According to a new Career Builder survey of more than 6,000 employers and employees, 57 percent of employers said they'd be less likely to promote someone who uses foul language and more than half said it makes a worker seem less intelligent. But despite that, 51 percent told the survey that they do swear at work.
Only 28 percent of workers said they'd directed an expletive at a colleague, most use their language just to vent.
The survey found workers in the nation's capital the most likely to curse in the office, followed by Denver and Chicago.
Here's Careerbuilder.com's announcement of the survey results:
Employees who make frequent contributions to the swear jar may lose more than loose change; they may lose out on a promotion. Sixty-four percent of employers said that they'd think less of an employee who repeatedly uses curse words, and 57 percent said they'd be less likely to promote someone who swears in the office. The nationwide survey, which was conducted by Harris Interactive© from May 14, 2012 to June 4, 2012, included more than 2,000 hiring managers and 3,800 workers across industries and company sizes.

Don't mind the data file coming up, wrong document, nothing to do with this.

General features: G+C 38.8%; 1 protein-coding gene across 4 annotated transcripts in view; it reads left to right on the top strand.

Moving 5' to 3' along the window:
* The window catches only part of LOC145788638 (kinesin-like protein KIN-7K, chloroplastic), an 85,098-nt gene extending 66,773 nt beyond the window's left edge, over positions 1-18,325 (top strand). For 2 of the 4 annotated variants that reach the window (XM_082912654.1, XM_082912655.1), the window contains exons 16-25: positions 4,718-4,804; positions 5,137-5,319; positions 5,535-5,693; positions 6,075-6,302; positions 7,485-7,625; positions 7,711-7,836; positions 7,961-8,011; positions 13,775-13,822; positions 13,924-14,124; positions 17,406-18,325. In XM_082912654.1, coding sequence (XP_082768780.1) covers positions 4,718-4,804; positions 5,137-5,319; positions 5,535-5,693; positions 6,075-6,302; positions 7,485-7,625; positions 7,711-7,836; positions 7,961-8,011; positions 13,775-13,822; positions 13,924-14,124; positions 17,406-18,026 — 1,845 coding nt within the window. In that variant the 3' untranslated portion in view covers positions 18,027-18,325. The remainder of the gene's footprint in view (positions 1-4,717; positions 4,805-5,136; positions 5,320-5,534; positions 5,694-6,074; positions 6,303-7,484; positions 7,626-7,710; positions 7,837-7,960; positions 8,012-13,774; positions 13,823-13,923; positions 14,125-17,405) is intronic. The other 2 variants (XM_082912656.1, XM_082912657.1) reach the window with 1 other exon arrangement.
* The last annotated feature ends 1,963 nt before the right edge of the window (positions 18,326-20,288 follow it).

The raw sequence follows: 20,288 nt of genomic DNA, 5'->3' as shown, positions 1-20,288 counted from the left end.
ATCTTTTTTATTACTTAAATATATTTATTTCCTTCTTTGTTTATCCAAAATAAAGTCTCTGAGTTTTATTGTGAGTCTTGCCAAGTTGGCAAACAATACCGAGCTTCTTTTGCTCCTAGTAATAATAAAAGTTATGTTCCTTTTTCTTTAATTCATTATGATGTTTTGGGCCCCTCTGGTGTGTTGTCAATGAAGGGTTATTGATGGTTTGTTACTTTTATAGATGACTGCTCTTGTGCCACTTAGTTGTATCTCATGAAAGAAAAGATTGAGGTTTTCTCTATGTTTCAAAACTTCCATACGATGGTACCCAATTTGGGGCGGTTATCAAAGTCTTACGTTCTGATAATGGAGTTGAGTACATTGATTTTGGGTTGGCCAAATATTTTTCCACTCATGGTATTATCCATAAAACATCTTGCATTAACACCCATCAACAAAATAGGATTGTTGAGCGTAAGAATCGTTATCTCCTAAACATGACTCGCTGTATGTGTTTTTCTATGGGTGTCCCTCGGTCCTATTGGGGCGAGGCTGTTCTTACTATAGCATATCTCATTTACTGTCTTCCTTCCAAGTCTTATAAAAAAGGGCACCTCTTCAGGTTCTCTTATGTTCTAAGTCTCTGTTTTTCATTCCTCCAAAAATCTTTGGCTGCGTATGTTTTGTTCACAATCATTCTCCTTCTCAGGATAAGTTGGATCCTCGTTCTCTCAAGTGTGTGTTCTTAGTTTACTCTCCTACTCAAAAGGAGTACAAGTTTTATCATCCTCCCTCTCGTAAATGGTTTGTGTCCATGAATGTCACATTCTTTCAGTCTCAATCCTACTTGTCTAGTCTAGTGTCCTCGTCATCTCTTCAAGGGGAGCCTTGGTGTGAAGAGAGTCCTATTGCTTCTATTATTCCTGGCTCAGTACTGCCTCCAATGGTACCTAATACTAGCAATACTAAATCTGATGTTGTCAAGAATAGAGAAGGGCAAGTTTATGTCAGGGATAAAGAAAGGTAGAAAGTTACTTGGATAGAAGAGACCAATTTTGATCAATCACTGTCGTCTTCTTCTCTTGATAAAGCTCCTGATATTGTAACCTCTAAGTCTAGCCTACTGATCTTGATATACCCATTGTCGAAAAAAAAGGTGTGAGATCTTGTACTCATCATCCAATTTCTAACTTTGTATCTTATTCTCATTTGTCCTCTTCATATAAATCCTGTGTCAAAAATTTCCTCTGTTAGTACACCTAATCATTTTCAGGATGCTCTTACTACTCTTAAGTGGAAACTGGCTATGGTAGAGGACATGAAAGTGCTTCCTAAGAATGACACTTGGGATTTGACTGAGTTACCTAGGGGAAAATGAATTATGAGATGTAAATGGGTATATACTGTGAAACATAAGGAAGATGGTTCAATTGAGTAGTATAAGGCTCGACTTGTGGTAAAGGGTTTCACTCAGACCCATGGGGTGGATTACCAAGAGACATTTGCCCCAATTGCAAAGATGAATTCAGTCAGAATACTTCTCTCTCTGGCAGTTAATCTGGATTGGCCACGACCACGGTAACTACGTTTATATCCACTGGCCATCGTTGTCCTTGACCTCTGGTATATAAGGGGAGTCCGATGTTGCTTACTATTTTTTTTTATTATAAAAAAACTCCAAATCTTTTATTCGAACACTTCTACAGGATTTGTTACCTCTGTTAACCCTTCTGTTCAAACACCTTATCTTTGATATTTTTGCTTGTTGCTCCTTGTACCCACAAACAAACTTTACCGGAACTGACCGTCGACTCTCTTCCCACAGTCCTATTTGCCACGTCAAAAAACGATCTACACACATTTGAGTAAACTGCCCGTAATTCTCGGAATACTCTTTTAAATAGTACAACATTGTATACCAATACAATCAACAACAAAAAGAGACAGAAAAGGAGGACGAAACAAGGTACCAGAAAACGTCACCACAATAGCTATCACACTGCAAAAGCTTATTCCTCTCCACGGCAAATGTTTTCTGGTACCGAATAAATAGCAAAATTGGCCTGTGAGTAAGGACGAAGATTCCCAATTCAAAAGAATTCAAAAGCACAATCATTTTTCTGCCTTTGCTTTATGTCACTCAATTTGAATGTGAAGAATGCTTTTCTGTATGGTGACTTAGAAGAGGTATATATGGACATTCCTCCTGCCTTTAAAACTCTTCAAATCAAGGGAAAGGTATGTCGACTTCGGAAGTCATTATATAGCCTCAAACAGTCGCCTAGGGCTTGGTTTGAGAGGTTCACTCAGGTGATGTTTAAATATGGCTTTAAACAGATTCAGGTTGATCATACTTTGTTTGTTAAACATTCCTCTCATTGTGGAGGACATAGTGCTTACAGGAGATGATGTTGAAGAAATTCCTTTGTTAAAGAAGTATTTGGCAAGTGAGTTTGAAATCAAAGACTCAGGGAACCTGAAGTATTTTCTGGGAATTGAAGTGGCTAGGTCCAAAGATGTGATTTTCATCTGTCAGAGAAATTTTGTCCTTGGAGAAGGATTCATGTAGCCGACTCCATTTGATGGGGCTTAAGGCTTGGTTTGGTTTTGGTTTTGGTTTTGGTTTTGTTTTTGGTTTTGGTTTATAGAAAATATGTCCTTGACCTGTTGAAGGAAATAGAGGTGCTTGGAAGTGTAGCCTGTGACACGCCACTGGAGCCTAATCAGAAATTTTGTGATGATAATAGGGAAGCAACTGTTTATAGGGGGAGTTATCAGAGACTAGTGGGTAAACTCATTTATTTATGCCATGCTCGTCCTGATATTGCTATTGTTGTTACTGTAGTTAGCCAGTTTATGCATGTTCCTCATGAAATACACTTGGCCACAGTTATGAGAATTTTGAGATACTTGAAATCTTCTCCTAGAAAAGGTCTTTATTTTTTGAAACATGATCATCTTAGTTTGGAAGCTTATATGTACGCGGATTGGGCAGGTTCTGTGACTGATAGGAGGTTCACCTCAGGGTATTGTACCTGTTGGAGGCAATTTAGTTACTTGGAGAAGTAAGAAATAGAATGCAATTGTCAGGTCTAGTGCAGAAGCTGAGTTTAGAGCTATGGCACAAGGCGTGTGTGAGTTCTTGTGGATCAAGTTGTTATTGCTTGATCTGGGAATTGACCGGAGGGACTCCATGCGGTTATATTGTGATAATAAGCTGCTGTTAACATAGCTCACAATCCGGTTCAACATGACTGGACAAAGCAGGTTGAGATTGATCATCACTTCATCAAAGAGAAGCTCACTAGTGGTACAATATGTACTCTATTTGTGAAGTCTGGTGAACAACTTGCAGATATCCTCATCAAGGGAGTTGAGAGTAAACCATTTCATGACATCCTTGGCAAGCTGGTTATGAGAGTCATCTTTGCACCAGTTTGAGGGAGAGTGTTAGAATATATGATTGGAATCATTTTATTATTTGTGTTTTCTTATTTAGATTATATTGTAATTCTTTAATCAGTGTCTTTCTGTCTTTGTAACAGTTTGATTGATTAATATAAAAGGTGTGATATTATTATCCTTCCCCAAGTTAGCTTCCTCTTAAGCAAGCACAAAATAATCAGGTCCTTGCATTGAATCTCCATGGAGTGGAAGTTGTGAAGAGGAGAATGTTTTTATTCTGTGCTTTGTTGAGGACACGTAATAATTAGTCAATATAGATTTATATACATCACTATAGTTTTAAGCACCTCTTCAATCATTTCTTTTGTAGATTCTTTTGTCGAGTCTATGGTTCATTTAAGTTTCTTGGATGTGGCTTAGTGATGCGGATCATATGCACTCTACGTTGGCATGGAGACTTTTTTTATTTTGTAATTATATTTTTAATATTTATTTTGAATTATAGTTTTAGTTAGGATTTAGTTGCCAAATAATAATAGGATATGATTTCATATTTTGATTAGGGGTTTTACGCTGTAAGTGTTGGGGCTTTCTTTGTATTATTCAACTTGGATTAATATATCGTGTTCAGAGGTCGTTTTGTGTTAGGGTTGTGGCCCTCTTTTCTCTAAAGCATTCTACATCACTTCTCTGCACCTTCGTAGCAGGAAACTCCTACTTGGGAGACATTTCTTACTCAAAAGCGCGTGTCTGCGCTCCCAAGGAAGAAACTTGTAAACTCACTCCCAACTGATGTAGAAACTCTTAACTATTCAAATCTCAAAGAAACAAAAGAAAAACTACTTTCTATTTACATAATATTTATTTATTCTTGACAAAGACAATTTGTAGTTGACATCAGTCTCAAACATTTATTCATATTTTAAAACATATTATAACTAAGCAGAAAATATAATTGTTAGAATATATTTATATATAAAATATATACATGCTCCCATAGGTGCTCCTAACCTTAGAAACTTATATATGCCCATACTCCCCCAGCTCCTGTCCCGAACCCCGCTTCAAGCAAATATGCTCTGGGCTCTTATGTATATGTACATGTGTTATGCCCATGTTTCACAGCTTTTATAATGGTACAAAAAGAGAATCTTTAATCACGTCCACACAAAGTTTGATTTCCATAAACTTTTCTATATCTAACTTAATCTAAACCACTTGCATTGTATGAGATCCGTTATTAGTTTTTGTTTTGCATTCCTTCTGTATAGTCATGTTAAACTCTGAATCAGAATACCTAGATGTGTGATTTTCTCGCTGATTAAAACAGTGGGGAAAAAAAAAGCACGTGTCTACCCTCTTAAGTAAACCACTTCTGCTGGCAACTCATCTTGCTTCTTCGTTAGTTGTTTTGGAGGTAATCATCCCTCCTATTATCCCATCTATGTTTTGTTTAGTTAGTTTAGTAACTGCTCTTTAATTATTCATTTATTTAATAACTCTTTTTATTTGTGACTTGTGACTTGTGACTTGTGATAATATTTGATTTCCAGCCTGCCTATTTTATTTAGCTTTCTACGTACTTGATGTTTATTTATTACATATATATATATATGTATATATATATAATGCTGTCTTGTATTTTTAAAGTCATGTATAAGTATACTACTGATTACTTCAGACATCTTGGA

Half (51 percent) of workers reported that they swear in the office. The majority of those (95 percent) said they do so in front of their co-workers, while 51 percent cuss in front of the boss. Workers were the least likely to use expletives in front of senior leaders (13 percent) and their clients (7 percent).
Comparing genders, men are more likely to report swearing at work – 54 percent compared to 47 percent of women.
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